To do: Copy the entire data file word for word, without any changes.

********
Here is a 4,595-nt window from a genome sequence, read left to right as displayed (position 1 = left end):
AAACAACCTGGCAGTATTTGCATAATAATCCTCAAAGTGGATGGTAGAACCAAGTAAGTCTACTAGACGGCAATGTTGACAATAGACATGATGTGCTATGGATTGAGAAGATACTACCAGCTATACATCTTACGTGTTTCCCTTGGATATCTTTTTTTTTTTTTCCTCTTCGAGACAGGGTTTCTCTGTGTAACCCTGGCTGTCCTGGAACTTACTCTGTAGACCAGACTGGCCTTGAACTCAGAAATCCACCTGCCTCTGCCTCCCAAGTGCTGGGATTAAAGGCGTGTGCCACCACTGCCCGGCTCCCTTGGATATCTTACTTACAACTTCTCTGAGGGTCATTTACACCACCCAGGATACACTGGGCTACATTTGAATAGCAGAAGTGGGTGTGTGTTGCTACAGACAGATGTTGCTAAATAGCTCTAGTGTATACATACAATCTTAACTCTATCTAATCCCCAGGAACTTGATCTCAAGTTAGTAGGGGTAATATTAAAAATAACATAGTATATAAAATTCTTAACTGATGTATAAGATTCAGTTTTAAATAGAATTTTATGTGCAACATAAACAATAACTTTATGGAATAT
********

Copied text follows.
Here is a 4,595-nt window from a genome sequence, read left to right as displayed (position 1 = left end):
AAACAACCTGGCAGTATTTGCATAATAATCCTCAAAGTGGATGGTAGAACCAAGTAAGTCTACTAGACGGCAATGTTGACAATAGACATGATGTGCTATGGATTGAGAAGATACTACCAGCTATACATCTTACGTGTTTCCCTTGGATATCTTTTTTTTTTTTTCCTCTTCGAGACAGGGTTTCTCTGTGTAACCCTGGCTGTCCTGGAACTTACTCTGTAGACCAGACTGGCCTTGAACTCAGAAATCCACCTGCCTCTGCCTCCCAAGTGCTGGGATTAAAGGCGTGTGCCACCACTGCCCGGCTCCCTTGGATATCTTACTTACAACTTCTCTGAGGGTCATTTACACCACCCAGGATACACTGGGCTACATTTGAATAGCAGAAGTGGGTGTGTGTTGCTACAGACAGATGTTGCTAAATAGCTCTAGTGTATACATACAATCTTAACTCTATCTAATCCCCAGGAACTTGATCTCAAGTTAGTAGGGGTAATATTAAAAATAACATAGTATATAAAATTCTTAACTGATGTATAAGATTCAGTTTTAAATAGAATTTTATGTGCAACATAAACAATAACTTTATGGAATAT